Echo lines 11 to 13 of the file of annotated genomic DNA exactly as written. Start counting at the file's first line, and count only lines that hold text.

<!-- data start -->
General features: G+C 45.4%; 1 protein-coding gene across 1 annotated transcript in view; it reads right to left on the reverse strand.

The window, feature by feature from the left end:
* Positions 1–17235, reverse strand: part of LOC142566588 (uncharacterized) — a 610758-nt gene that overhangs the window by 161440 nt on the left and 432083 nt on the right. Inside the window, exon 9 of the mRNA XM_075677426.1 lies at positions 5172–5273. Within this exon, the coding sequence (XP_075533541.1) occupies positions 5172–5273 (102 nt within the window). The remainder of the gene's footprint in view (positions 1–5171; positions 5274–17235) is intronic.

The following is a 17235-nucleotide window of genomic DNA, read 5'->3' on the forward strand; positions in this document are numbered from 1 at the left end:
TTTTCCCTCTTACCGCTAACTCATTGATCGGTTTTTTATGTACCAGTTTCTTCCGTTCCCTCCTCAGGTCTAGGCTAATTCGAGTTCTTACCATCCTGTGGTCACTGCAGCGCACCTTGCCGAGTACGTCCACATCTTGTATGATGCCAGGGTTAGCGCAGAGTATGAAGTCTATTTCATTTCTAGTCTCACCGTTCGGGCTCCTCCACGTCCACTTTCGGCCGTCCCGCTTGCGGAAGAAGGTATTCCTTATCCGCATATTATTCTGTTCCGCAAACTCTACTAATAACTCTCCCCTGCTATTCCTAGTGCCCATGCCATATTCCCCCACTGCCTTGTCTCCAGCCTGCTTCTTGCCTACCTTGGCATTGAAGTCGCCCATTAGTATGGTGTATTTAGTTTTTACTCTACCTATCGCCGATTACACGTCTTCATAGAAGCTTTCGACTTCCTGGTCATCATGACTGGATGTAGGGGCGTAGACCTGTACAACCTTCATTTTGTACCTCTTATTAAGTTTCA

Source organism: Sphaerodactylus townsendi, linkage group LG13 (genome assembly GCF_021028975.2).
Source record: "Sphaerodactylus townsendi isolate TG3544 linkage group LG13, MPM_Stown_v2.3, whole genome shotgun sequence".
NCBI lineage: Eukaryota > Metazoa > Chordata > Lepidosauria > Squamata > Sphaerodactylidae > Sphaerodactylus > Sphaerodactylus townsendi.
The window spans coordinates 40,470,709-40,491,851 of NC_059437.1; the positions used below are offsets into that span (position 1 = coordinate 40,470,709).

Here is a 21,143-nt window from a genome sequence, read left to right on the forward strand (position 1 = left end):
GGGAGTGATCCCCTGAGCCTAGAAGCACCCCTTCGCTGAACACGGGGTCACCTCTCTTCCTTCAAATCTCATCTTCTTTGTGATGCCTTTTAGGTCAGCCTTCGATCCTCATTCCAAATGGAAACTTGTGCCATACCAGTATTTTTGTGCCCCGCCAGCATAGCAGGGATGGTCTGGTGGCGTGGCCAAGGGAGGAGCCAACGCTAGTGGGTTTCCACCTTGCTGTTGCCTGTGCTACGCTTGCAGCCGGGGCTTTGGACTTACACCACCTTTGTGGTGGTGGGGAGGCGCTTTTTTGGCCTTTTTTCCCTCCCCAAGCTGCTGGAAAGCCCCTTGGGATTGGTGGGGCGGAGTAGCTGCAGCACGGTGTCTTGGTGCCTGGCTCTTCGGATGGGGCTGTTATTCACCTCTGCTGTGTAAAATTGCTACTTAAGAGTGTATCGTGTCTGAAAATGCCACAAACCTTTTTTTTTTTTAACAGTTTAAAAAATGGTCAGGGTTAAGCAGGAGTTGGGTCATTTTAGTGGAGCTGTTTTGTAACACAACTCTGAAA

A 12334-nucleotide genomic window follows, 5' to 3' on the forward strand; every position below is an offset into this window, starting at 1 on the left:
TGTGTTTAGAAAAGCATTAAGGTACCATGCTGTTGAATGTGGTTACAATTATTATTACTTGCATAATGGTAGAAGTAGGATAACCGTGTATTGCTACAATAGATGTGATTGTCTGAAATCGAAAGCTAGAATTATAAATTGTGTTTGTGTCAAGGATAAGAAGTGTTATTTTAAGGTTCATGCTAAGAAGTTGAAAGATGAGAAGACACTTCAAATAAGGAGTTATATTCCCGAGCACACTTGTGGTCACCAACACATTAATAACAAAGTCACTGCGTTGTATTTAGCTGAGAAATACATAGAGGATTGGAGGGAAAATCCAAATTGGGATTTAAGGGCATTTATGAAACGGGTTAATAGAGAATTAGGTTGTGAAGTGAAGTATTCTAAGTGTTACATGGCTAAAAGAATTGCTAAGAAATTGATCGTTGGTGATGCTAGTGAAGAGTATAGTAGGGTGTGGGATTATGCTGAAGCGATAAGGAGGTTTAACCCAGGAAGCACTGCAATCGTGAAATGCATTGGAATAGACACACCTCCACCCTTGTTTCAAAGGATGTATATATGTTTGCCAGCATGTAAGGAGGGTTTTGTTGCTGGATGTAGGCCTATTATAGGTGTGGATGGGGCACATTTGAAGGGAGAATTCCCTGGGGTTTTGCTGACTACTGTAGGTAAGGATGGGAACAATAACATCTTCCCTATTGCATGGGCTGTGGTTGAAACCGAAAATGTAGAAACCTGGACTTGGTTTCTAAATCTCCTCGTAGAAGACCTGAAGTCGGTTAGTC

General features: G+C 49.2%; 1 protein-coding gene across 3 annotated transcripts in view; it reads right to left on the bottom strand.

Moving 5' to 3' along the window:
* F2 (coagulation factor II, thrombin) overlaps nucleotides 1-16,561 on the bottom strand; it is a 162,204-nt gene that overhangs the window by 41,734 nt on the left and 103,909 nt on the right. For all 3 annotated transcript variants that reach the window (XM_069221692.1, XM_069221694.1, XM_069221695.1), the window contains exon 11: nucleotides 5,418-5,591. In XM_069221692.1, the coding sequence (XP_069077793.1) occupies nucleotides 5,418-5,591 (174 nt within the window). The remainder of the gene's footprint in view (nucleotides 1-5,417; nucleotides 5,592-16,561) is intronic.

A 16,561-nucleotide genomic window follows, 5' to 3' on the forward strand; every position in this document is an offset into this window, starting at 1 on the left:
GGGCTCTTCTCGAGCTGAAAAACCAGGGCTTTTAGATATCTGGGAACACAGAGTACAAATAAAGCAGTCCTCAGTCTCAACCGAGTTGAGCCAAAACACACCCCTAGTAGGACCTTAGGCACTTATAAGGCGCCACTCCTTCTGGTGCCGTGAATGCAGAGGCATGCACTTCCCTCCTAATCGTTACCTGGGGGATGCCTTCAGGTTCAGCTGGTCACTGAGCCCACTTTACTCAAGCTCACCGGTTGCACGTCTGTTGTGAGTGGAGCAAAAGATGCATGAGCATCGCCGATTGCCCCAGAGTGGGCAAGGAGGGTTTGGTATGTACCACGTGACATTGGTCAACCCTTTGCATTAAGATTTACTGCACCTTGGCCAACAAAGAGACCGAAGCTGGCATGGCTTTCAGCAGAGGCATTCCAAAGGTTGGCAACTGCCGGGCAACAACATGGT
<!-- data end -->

GGGAGTGATCCCCTGAGCCTAGAAGCACCCCTTCGCTGAACACGGGGTCACCTCTCTTCCTTCAAATCTCATCTTCTTTGTGATGCCTTTTAGGTCAGCCTTCGATCCTCATTCCAAATGGAAACTTGTGCCATACCAGTATTTTTGTGCCCCGCCAGCATAGCAGGGATGGTCTGGTGGCGTGGCCAAGGGAGGAGCCAACGCTAGTGGGTTTCCACCTTGCTGTTGCCTGTGCTACGCTTGCAGCCGGGGCTTTGGACTTACACCACCTTTGTGGTGGTGGGGAGGCGCTTTTTTGGCCTTTTTTCCCTCCCCAAGCTGCTGGAAAGCCCCTTGGGATTGGTGGGGCGGAGTAGCTGCAGCACGGTGTCTTGGTGCCTGGCTCTTCGGATGGGGCTGTTATTCACCTCTGCTGTGTAAAATTGCTACTTAAGAGTGTATCGTGTCTGAAAATGCCACAAACCTTTTTTTTTTTTAACAGTTTAAAAAATGGTCAGGGTTAAGCAGGAGTTGGGTCATTTTAGTGGAGCTGTTTTGTAACACAACTCTGAAA

A 12334-nucleotide genomic window follows, 5' to 3' on the forward strand; every position below is an offset into this window, starting at 1 on the left:
TGTGTTTAGAAAAGCATTAAGGTACCATGCTGTTGAATGTGGTTACAATTATTATTACTTGCATAATGGTAGAAGTAGGATAACCGTGTATTGCTACAATAGATGTGATTGTCTGAAATCGAAAGCTAGAATTATAAATTGTGTTTGTGTCAAGGATAAGAAGTGTTATTTTAAGGTTCATGCTAAGAAGTTGAAAGATGAGAAGACACTTCAAATAAGGAGTTATATTCCCGAGCACACTTGTGGTCACCAACACATTAATAACAAAGTCACTGCGTTGTATTTAGCTGAGAAATACATAGAGGATTGGAGGGAAAATCCAAATTGGGATTTAAGGGCATTTATGAAACGGGTTAATAGAGAATTAGGTTGTGAAGTGAAGTATTCTAAGTGTTACATGGCTAAAAGAATTGCTAAGAAATTGATCGTTGGTGATGCTAGTGAAGAGTATAGTAGGGTGTGGGATTATGCTGAAGCGATAAGGAGGTTTAACCCAGGAAGCACTGCAATCGTGAAATGCATTGGAATAGACACACCTCCACCCTTGTTTCAAAGGATGTATATATGTTTGCCAGCATGTAAGGAGGGTTTTGTTGCTGGATGTAGGCCTATTATAGGTGTGGATGGGGCACATTTGAAGGGAGAATTCCCTGGGGTTTTGCTGACTACTGTAGGTAAGGATGGGAACAATAACATCTTCCCTATTGCATGGGCTGTGGTTGAAACCGAAAATGTAGAAACCTGGACTTGGTTTCTAAATCTCCTCGTAGAAGACCTGAAGTCGGTTAGTC